* * * *


By now it was very late at night.

The lights in the rooms had once again been extinguished, and only the great pendulum clock in the dining room still continued to beat time, as such clocks do when the inhabitants of a house have gone away ...

Once more, old Greivis lay in his bed, but he could not fall asleep.

He regretted the loss of his small town in the Ukraine, and above all he regretted the loss of his old-fashioned, two-storeyed building that stood in a corner of the marketplace not far from the narrow lane where the big study-house was located ... He remembered the way his town had looked in former days and how it looked now, and it seemed to him a shame ... a great shame ...

-- One ought to have sought out that woman and compensated her financially ... But perhaps she was dead by now ... One ought to have begged pardon at her grave and at the grave of her first husband ... But he had not done this ... He had procrastinated ...

Old Greivis lay in bed with his eyes shut, overpowered by the sense that only he, unequivocally only he had occasioned the mighty wind to blow over his country, and he himself had fled thence on account of his sin - had fled from before God, as once, long before, Jonah had fled from before God to Tarshish ...

He lay in bed with his eyes shut and conjured up a vision of a great storm at sea: nearly, very nearly, did the ship break asunder; all cried out to God, and only Jonah concealed himself - he was gone down into a distant corner of the ship and lay there with his eyes shut, closely huddled up and greatly alone, just as he himself now lay in his bed, he, old Moshe Greivis who had fled ...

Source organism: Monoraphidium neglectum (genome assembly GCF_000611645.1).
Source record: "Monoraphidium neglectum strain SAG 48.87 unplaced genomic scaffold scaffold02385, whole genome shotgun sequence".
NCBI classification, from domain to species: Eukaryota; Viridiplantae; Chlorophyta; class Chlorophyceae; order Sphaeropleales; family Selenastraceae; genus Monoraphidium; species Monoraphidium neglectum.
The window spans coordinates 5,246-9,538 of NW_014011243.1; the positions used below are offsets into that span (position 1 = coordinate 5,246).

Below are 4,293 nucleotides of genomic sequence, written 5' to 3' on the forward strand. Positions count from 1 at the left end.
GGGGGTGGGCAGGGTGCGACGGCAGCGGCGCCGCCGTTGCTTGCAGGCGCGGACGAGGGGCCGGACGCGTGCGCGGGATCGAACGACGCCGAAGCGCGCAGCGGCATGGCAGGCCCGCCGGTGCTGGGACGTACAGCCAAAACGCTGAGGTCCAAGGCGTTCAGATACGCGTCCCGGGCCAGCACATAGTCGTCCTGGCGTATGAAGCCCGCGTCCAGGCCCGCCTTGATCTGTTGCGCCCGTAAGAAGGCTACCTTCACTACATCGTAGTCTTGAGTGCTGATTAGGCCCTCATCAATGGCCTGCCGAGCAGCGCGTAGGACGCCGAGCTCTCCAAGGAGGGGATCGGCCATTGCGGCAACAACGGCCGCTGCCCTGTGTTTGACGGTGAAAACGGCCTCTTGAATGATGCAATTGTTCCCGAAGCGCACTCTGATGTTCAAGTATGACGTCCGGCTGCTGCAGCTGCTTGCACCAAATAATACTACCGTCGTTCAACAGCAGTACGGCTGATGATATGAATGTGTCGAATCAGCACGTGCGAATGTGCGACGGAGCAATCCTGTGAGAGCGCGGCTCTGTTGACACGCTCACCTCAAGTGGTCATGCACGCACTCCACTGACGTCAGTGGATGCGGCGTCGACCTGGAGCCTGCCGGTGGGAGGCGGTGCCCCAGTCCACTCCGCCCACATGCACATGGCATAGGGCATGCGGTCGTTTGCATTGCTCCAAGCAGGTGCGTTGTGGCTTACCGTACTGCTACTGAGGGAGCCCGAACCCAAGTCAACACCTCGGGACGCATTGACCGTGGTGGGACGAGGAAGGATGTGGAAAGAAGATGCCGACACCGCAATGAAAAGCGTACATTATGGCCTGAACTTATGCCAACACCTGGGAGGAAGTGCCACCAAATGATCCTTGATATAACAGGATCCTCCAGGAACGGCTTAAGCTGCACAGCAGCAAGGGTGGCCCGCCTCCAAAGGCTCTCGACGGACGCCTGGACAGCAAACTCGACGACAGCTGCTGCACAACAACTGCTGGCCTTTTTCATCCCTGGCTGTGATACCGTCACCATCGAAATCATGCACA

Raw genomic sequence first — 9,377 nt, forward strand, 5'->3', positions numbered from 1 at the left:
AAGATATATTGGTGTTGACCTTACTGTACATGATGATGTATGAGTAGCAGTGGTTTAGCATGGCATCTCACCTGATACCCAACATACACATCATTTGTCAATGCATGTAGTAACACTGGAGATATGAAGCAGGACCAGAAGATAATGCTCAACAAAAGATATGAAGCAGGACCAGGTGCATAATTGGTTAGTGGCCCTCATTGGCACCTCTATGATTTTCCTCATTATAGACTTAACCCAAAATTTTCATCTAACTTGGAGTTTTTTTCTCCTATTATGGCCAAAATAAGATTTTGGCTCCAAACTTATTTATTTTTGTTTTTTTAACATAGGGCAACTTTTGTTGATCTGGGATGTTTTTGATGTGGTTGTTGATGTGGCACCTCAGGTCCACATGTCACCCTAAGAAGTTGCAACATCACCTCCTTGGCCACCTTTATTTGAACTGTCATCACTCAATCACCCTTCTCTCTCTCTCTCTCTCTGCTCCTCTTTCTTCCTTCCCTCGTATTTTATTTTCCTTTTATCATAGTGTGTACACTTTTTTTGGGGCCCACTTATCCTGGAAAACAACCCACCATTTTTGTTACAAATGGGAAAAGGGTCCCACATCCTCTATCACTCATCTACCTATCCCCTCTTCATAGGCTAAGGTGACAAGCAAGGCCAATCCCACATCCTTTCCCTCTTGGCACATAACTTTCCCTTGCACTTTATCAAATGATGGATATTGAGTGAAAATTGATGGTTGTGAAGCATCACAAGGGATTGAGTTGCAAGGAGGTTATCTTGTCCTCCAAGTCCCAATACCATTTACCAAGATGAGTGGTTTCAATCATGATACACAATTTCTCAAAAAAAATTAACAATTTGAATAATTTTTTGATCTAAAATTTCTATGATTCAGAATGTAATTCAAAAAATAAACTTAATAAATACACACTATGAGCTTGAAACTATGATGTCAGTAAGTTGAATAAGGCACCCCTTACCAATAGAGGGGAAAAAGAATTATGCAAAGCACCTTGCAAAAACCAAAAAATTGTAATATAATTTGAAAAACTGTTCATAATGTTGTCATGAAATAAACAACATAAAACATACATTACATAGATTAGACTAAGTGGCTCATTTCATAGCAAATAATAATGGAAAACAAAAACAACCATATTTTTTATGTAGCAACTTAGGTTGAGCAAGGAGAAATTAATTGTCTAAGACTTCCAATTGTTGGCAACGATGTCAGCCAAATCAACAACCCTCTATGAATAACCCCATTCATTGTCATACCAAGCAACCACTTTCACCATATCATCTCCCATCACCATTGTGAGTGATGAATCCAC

Outside, gray dawn had broken, but Greivis was not asleep, and his children had not yet returned home. On the other side of the curtained window, along the damp streets nearby, ran the first crowded, daybreak-lustrous trams; the clamor they made in passing was filled with youthful eagerness to shake off the idleness of night; they were packed with workers and employees hurrying away the last of their drowsiness in their press toward a new day of work.

From the sidewalks could be heard the strenuous, bustling tread of striding people.

From somewhere far away, from smoke-filled places both within and without the city, the long exacting whistles of the electrically illuminated, seething factories summoned them. With every blink of an eye, the footsteps there grew ever more wakeful, ever more brisk. The overcrowded buses slipped back and forth as though in great urgency.

With renewed power gained in refreshing sleep, the reinvigorated, mighty city railway rattled high overhead.

Moshe Greivis listened to all these sounds. Every now and then he shut his eyes more tightly in order to doze off, and he mused that the city was great and sinful, akin to Nineveh, as it is written: "And Nineveh was a great city before the Lord," but there was none therein that might do penance for her ...

Greivis regretted that this great city would perish, in exactly the same way as he regretted the passing of his little town with his building there in the Ukraine, and in exactly the same way as he regretted the sin he had committed against that somewhat cold woman who was unable to weep, and that was far worse than anything else - far worse than anything else was the inexpressible sorrow of one deprived of speech ...

Incessantly through his mind the same phrases reverberated:

"Now the word of the Lord came unto Jonah the son of Amittai ... But Jonah rose up to flee unto Tarshish from the presence of the Lord ... And Jonah lay closely huddled up and hidden in the sides of the ship" - just as Moshe Greivis himself now lay ...

* * * *


Translated from the Yiddish by Joseph Sherman
(Dr Sherman is the Woolf Corob Fellow in Yiddish Studies at the Faculty of Oriental Studies at Oxford University)

Originally published in the journal Midstream (Vol. 38, No. 5 (July/August 2002), pp.37-42).
-- Mark Thwaite (10/08/2005)